After the workshop was over I returned to Portland and incorporated Catherine’s tremoring into my acting and relaxation techniques. I relished the hot summer, acted in a couple of films and spent time with friends. But I didn’t do any singing.
Then the darkness descended.
The winter rains hit early that year and with unusual force. By February a record had been set at 25.27 inches which is nearly twice the normal rainfall. The river rose, the yard became a jungle, and the house was as shadowy as a cave. I felt like the girl in the Ray Bradbury story “All Summer in a Day” who “looked as if she had been lost in the rain for years and the rain had washed out the blue from her eyes and the red from her mouth and the yellow from her hair.” Depression crept into the lives of many people I knew: Two marriages broke up, several of my most cherished friendships fell apart and my mother became seriously ill. Worst of all, a beloved aunt took her own life.
Things began to change in April when the sun arrived. Moods lifted, hard lessons were learned and singing reentered my life when an old friend asked me to help him with some special music at his church. We were in the sanctuary practicing when Mike startled me by letting his gorgeous tenor open up like nothing you’ve ever heard before. It hit the windows and the ceiling. Desperately I wanted to turn around and figure out what he was doing but I was playing the piano so I just listened as he let his voice bell out and fill the church.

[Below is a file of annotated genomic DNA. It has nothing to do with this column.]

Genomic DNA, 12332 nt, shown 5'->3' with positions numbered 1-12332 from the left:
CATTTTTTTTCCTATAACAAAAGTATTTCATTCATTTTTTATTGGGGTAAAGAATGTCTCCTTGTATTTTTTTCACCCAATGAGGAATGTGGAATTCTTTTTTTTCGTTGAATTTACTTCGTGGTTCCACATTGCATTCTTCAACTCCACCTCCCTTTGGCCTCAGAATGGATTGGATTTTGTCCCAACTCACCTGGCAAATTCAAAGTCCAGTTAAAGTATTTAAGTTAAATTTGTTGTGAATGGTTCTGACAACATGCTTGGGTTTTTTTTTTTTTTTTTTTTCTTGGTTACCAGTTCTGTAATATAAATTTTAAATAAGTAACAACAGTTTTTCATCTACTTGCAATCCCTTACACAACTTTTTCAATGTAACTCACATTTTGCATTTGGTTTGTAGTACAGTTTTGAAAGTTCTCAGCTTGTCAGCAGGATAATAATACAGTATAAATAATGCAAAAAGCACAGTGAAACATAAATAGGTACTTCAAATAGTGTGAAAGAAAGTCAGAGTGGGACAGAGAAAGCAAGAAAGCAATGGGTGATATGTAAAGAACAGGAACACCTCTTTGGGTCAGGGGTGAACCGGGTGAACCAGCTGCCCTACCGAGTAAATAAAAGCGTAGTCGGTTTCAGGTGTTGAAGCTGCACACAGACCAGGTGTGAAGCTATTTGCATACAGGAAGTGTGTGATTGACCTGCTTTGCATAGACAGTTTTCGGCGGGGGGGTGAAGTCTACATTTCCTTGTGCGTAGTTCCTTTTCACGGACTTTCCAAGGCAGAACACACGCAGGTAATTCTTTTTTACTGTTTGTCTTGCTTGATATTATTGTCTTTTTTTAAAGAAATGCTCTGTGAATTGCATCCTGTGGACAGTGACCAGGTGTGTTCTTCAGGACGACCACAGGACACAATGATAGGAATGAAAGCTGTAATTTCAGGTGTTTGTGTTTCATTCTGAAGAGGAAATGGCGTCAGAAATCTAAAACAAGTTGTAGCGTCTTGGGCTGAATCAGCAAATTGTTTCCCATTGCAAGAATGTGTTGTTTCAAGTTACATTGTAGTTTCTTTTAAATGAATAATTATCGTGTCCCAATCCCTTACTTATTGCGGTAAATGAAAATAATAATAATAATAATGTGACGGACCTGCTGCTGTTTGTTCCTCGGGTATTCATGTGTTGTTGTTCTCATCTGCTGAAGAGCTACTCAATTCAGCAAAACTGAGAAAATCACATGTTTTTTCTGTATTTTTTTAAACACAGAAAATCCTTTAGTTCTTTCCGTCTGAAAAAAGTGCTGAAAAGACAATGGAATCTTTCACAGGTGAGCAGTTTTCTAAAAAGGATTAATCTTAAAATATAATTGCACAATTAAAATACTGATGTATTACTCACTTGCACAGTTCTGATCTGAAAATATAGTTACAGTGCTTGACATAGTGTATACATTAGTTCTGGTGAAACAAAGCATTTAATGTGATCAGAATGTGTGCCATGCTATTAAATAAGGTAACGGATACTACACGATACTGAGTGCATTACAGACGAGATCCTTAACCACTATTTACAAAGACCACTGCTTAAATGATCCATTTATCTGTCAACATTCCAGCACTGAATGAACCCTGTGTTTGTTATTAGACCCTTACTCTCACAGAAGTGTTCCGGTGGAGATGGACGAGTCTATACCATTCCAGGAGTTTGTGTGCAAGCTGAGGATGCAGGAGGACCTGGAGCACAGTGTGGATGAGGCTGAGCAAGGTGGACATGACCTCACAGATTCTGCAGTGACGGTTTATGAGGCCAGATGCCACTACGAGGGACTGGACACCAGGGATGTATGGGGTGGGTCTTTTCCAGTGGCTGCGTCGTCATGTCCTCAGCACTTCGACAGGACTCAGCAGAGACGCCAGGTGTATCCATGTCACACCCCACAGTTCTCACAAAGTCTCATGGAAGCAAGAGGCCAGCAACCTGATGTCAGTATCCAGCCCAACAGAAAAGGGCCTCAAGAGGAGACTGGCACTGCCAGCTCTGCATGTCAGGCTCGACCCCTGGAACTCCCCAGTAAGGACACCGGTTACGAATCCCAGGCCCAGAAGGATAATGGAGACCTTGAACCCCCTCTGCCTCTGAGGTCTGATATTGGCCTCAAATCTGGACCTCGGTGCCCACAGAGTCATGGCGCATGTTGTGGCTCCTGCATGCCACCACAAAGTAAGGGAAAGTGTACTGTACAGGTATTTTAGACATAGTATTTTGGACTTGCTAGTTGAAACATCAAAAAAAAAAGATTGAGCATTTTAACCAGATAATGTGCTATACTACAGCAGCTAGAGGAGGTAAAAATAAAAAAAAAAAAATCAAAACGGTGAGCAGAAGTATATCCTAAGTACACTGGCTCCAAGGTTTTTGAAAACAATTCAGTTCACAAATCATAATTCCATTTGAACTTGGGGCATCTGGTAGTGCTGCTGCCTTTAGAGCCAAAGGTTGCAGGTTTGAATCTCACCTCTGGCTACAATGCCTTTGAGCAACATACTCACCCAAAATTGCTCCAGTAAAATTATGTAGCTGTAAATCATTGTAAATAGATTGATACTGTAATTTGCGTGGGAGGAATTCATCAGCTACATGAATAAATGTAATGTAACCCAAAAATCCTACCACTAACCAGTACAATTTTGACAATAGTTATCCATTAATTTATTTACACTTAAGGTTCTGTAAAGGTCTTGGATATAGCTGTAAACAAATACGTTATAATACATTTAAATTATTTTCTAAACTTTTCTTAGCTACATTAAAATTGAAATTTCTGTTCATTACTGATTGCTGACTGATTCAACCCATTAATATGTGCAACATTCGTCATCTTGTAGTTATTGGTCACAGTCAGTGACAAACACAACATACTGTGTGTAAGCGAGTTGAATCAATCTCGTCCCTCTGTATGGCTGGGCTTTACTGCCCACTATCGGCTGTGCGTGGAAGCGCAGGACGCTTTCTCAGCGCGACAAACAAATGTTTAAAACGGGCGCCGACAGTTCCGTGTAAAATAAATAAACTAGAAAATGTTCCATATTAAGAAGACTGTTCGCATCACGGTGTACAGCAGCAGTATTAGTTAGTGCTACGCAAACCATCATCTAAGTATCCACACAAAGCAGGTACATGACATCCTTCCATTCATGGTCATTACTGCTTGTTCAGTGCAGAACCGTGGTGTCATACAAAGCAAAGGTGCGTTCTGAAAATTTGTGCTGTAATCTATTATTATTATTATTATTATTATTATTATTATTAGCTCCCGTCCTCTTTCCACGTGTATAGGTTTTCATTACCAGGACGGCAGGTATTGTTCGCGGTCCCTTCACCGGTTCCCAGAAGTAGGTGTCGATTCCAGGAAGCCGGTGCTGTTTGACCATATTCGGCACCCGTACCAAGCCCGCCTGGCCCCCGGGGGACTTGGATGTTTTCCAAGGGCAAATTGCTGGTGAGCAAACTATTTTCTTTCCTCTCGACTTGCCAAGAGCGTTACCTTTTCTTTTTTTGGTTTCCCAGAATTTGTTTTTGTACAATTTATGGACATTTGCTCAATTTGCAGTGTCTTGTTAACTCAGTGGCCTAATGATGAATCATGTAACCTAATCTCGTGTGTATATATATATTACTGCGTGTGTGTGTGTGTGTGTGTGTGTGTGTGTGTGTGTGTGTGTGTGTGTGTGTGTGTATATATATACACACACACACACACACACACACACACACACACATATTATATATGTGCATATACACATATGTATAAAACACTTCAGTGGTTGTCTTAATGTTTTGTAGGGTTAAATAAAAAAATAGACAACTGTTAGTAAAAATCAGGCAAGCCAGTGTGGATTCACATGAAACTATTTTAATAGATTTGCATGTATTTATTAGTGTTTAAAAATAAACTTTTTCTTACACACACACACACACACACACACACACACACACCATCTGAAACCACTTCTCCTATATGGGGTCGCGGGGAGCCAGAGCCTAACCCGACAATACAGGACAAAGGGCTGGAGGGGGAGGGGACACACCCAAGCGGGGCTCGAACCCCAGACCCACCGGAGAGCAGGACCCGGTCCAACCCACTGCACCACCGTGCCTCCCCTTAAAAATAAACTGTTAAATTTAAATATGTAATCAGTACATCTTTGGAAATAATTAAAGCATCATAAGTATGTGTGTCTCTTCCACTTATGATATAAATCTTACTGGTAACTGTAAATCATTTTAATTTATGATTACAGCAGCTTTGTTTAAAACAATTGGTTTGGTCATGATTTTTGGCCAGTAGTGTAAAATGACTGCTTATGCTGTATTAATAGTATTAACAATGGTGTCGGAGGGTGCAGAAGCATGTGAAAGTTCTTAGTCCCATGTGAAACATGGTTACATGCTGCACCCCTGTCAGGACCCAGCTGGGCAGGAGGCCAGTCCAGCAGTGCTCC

Later that night, I thought about Mike’s technique and remembered “Singing Day” with Joey. I have always wished I had a voice like Judy Kuhn, Jody Benson or Paige O’Hara.* But singing isn’t always about sounding pretty any more than acting is about always looking good on screen. If you’re playing a tired alcoholic, the makeup artist is not going to give you false eyelashes. She is going to paint bags under your eyes. When you are singing in character you may choose to sound hard or angry or brassy. Resolutely I picked up the sheet music to “Moonfall”, a famously sweet soprano tune from The Mystery of Edwin Drood. It is a song I have always told myself that I could never master. I stood in the sliding doorway which led to my bedroom and gripped the edges. I slammed both feet against one side of the frame, shoved my back against the other and pushed as hard as I could.
And I sang ugly.
I sang until my intercostal muscles ached and my diaphragm hurt and my transverse muscles pulsed.
In case you’re wondering, no miracle occurred. The sound was truly ugly. It takes time and practice to get better at something but boldness is always the first step.After a while my voice started to congeal and the lower and high ranges began to sound like one voice instead of two. Now when I sing “Moonfall” I have enough control that I can actually apply some dynamics. Soon I know I will be able to hold the last note as long as I should. I look forward to the day when I am capable of applying the final sforzando.
I now relish my ugly.
I’m even beginning to think it sounds pretty.
*In case you don’t know who these sopranos are, they are the Broadway singers who voiced Disney’s Pocahontas, Ariel and Belle.
Note: Anybody trying my “doorframe” method, make sure the frame is wide enough for your spine. An interior sliding doorway with a smooth, flat frame is best. A safe alternative is to put a heavy piece of furniture in front of you and push against it while you press your back to the wall.